While Aric Johnson and Jason Griffiths were enrolled at Mount Royal College in Calgary, they spent their days working toward degrees—journalism for Johnson and business for Griffiths—and their nights tasting their way around a rapidly expanding craft beer scene.
Honest, mom and dad, this is research.
“We eventually thought, ‘What if we did our own (craft beer) thing?’” says Johnson who, after working in public relations for a few years, joined Griffiths back in their hometown of Hinton, AB to do just that.
They hired brewmaster Dave Mozel, a former instructor of the brewery program at Olds College, and set about building a space to house his creations.
“We had no idea it would turn into this,” Johnson says, taking in what has become the taproom and kitchen of Folding Mountain Brewery, 22 kms southwest of Hinton just outside the gates to Jasper National Park.
Credit for the mid-century roadside diner-meets-mountain chalet goes to Jason’s wife, Laurie Griffiths, an interior designer who also conceptualized the exterior of the building. (Ms.)Griffiths took inspiration from the layered folds of origami art pieces as well as those from orogenic movements, the geological action that creates fold mountains.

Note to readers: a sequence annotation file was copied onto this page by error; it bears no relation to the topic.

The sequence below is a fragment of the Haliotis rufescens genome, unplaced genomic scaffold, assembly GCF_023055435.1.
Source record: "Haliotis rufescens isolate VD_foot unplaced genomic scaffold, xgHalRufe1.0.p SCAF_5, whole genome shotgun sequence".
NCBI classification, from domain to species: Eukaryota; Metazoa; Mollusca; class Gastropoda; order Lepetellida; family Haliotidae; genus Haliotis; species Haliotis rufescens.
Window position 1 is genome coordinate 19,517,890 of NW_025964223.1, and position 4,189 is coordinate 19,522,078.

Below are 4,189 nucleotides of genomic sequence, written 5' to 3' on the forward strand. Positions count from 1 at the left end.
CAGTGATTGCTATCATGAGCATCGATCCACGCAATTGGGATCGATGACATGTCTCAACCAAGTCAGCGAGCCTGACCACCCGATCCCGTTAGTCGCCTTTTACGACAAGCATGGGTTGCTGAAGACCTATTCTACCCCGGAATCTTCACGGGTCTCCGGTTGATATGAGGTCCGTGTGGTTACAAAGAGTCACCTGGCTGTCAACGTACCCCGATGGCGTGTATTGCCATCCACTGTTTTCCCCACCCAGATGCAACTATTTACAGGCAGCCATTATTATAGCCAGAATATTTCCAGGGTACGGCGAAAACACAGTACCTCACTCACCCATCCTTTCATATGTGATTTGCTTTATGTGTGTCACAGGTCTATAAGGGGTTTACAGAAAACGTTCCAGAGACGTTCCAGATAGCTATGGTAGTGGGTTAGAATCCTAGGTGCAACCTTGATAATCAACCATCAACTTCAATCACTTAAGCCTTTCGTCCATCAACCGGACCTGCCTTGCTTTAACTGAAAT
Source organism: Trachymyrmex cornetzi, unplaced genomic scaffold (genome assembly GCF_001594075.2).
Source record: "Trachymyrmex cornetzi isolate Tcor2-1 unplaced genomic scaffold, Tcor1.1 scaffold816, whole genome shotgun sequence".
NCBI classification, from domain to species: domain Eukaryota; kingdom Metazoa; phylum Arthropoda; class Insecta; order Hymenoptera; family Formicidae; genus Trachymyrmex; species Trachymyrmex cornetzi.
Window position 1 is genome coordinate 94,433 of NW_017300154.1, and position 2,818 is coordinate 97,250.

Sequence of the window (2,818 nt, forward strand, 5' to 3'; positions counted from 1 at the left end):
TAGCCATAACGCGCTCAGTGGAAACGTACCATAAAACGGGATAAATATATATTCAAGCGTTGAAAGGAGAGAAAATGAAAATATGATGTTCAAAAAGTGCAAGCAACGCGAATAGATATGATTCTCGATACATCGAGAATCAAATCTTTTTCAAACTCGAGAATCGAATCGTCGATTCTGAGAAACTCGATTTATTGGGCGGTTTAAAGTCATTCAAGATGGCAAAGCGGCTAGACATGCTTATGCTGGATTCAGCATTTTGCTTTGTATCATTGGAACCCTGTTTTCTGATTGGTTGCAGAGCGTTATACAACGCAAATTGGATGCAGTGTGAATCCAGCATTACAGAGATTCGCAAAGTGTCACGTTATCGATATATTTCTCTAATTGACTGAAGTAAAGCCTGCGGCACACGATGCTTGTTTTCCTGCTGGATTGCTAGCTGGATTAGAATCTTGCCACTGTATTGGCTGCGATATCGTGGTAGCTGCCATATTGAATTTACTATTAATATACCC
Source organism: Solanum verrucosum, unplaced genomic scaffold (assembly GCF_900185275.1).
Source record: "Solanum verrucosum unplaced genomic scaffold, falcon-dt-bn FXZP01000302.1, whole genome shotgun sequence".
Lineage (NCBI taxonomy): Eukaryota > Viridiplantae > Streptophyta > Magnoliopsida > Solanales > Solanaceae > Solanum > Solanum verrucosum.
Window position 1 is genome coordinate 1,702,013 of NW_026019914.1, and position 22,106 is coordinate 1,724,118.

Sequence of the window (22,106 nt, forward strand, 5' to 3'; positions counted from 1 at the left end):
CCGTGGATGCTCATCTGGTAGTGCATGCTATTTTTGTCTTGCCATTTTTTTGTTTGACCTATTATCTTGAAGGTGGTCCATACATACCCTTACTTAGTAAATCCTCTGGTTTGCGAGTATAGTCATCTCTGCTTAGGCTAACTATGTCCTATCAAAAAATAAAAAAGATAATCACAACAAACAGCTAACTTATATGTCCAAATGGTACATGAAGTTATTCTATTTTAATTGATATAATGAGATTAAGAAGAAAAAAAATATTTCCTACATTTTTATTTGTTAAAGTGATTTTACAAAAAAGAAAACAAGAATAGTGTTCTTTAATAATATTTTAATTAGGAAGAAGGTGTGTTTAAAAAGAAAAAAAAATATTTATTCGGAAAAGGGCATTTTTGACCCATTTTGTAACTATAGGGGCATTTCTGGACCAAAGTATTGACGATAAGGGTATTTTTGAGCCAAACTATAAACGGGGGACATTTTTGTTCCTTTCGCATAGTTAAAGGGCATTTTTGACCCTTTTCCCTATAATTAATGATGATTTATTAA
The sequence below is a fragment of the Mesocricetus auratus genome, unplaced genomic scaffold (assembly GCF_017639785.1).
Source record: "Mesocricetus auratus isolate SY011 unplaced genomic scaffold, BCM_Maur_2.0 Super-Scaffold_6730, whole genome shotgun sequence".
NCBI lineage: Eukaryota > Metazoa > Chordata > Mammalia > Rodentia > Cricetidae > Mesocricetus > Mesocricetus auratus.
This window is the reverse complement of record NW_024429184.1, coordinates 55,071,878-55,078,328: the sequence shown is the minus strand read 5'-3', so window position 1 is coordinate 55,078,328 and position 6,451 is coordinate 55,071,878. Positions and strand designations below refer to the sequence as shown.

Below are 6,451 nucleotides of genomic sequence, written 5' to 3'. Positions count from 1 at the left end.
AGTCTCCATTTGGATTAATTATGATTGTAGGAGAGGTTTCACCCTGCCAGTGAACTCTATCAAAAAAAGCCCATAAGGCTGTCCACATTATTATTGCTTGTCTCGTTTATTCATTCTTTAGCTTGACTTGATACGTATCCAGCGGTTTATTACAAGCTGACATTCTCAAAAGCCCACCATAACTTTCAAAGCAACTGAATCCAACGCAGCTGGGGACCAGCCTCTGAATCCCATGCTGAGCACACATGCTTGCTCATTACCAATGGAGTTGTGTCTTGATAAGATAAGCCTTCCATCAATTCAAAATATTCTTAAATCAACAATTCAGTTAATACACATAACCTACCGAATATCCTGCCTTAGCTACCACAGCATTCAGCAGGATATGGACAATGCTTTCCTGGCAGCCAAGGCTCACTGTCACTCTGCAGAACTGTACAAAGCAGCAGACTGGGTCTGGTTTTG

The brewery’s 1200-metre-high namesake looms directly to the east.
With the brewing side of the business firmly in place, Johnson and Griffiths brought in chef Marcel Randall to handle the food.
“We wanted this to be a great experience, not a mediocre one,” Johnson says. “Our whole team has taken this to heart.”
What Randall delivers is made-from-scratch modernized pub grub along with clever lighter fare.
A seasonal quinoa salad or a coconut red curry noodle bowl will appeal to those seeking flavours from afar but if you’re someone who can’t say no to a burger, then the juicy, all-beef, made-in-house patty topped with smoked cheddar, jalapeno jam and caramelized onions on a brioche bun should do the trick.
If you are one of the thousands who travel “the 16” between Jasper and Edmonton on a daily basis, take heart: there is good food and drink to be found here at Folding Mountain. The poutine—sizzling hot fries topped with copious amount of legit cheese curds and gluten-free, vegan gravy (that’s right, you heard me)—is worth the stop alone.
As for Mozel’s beer, a dozen (or so) worthy options are available on tap at any given time.
The Parkway Porter recently won Best in Class (highest performing product in its category) at the 2019 Alberta Beverage Awards and in February, Mozel’s Mango Brut IPA took home the Top of the Summit award at the Jasper Beer and Barley Summit.
For Johnson and Griffiths, all that college research is paying off.